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National Labor Relations Board v. Good Foods Manufacturing & Processing Corp.

decided: March 15, 1974.

NATIONAL LABOR RELATIONS BOARD, PETITIONER,
v.
GOOD FOODS MANUFACTURING & PROCESSING CORPORATION, CHICAGO LAMB PACKERS, INC.--DIVISION, RESPONDENT. GOOD FOODS MANUFACTURING & PROCESSING CORPORATION, CHICAGO LAMB PACKERS, INC.--DIVISION, PETITIONER, V. NATIONAL LABOR RELATIONS BOARD, RESPONDENT. LOCAL UNION NO. 87, AMALGAMATED MEAT CUTTERS & BUTCHER WORKMEN OF NORTH AMERICA, AFL-CIO, PETITIONER, V. NATIONAL LABOR RELATIONS BOARD, RESPONDENT



On Application for Enforcement and Petitions for Review of an Order of the National Labor Relations Board.

Hastings, Senior Circuit Judge, and Pell and Sprecher, Circuit Judges.

Author: Sprecher

SPRECHER, Circuit Judge.

The predecessor, Chicago Lamb Packers, employed seven butchers who were represented by Local Union No. 87, Amalgamated Meat Cutters & Butcher Workmen.*fn1 Early in 1970, Chicago Lamb Packers was sold to Good Foods Manufacturing & Processing Corp. Chicago Lamb Packers ceased doing business on Friday, March 28, 1970; on the following Monday, April 1, 1970, Good Foods continued the business at the same location.

I

On July 29, 1970, the Union filed charges of various unfair labor practices against Good Foods. The company responded to the complaint and participated in the hearing before the administrative law judge. He found that Good Foods was a successor to Chicago Lamb Packers, and that Good Foods was guilty of the following violations of the National Labor Relations Act:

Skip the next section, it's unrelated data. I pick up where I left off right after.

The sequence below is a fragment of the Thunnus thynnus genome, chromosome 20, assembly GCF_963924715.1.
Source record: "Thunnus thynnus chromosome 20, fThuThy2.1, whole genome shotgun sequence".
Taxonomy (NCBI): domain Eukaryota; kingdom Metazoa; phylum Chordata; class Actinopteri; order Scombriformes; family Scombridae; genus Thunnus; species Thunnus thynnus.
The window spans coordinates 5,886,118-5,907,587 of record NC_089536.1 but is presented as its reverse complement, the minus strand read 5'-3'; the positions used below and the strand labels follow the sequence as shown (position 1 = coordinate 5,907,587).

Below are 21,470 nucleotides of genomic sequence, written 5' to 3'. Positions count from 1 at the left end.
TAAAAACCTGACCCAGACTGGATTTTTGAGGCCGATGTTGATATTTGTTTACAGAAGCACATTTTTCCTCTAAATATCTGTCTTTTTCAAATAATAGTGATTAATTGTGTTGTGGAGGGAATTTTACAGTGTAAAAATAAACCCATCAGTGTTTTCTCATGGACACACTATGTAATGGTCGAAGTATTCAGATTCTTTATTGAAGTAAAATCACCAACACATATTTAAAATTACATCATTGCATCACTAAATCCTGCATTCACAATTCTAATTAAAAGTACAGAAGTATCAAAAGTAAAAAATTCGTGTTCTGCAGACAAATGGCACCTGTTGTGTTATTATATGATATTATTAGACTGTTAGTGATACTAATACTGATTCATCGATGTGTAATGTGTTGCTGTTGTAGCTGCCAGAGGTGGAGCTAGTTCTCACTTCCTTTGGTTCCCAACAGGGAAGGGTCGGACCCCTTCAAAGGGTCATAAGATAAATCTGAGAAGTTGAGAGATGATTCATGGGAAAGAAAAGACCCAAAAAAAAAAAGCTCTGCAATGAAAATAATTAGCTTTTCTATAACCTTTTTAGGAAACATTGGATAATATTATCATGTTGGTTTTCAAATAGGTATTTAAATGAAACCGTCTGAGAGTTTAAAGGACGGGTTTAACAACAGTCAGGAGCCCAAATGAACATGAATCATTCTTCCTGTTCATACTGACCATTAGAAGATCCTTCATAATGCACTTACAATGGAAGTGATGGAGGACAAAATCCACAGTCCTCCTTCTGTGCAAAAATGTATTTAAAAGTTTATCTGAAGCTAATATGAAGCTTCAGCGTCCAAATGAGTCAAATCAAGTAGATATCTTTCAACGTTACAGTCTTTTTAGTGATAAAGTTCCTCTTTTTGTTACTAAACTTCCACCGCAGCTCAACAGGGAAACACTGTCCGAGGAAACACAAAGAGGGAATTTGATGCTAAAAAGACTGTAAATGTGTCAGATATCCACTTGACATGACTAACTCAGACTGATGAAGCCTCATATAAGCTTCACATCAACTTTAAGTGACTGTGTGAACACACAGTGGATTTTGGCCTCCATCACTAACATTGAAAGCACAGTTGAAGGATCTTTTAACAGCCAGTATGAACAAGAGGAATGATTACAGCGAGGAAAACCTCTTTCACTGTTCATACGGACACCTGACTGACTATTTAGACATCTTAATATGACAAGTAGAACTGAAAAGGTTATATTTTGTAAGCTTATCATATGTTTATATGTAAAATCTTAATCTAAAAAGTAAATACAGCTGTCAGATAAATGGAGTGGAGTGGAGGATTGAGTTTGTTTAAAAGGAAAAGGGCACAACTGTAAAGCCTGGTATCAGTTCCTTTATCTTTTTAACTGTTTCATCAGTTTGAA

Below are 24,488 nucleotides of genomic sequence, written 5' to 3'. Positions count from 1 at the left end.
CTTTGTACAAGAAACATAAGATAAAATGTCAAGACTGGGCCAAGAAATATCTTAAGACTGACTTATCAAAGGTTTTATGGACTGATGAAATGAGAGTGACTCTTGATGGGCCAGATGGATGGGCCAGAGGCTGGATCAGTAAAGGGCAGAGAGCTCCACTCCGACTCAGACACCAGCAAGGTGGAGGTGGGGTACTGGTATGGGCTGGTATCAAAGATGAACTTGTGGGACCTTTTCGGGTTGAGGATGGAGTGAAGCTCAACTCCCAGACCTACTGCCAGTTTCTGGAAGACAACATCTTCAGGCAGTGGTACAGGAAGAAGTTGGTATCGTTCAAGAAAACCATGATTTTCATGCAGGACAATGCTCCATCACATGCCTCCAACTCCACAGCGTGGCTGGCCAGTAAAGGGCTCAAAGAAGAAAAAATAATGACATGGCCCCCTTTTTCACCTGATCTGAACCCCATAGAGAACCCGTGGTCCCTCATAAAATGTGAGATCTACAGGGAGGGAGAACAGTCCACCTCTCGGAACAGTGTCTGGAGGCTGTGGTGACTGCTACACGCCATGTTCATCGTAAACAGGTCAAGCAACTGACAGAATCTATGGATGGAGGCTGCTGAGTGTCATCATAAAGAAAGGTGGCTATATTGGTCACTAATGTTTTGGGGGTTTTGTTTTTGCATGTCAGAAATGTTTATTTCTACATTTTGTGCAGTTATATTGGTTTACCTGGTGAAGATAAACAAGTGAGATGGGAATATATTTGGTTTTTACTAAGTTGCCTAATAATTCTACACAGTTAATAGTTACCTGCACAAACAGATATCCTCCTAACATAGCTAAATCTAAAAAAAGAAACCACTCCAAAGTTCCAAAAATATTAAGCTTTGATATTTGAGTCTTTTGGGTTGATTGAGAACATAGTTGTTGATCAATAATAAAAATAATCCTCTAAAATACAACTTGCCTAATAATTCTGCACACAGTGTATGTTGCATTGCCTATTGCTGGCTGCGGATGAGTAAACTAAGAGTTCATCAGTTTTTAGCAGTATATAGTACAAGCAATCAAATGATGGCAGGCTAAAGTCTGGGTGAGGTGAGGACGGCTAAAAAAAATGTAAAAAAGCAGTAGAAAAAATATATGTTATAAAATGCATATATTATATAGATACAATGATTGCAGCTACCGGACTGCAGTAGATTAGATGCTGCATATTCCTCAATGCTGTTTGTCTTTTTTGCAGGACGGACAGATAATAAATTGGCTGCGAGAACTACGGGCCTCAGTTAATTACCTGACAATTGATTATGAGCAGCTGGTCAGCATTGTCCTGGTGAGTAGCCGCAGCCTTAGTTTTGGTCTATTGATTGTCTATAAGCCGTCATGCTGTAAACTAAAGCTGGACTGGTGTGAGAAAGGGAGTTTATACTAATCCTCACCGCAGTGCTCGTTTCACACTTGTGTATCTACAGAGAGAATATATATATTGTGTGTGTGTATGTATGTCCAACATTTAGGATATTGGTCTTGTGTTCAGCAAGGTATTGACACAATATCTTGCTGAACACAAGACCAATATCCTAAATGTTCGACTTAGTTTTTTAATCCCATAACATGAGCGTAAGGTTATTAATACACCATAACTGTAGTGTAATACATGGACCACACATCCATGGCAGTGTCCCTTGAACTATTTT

1. Section 8(a) (3), by discharging six butchers for their union activities;

2. Section 8(a) (5), by refusing to bargain with the Union;

3. Section 8(a) (1), by the above conduct, by coercively interrogating its employees and by threatening to close its plant.

Good Foods did not file exceptions to the administrative law judge's findings and conclusions; it did not file a brief with the Board. The Board found the same violations plus an additional violation of sections 8(a) (1) and (5) in making unilateral changes in wages and other terms and conditions of employment without prior consultation with the Union.

The Board's original order, reported at 195 NLRB No. 83 (1972), was filed before the decision in NLRB v. Burns International Security Services, Inc., 406 U.S. 272, 32 L. Ed. 2d 61, 92 S. Ct. 1571 (1972). Following Burns, the Board issued a notice to show cause regarding modifications of its order which might be required by Burns. Good Foods did not respond to the notice. The Board nevertheless modified its order, reported at 200 NLRB No. 86 (1972). Good Foods did not ask for reconsideration of either order.

Section 10(e) (29 U.S.C. ยง 160(e)), which governs enforcement proceedings in the courts of appeals, states in part:

No objection that has not been urged before the Board, its member, agent, or agency, shall be considered by the court, unless the failure or neglect to urge such objection shall be excused because of extraordinary circumstances.

Good Foods urges us to excuse its failure to file exceptions because its attorney was busy appealing his own criminal conviction, defending himself in disbarment proceedings and handling cases for other clients. This is exactly the sort of circumstances courts have refused to call extraordinary under section 10(e). NLRB v. Local 74, Marble, Slate & Stone Polishers, 471 F.2d 43 (7th Cir. 1973); NLRB v. Ferraro's Bakery, Inc., 353 F.2d 366 (6th Cir. 1965); NLRB v. Izzi, 343 F.2d 753 (1st Cir. 1965); NLRB v. Mooney Aircraft, Inc., 310 F.2d 565 (5th Cir. 1962). The attorney was free on bond ...


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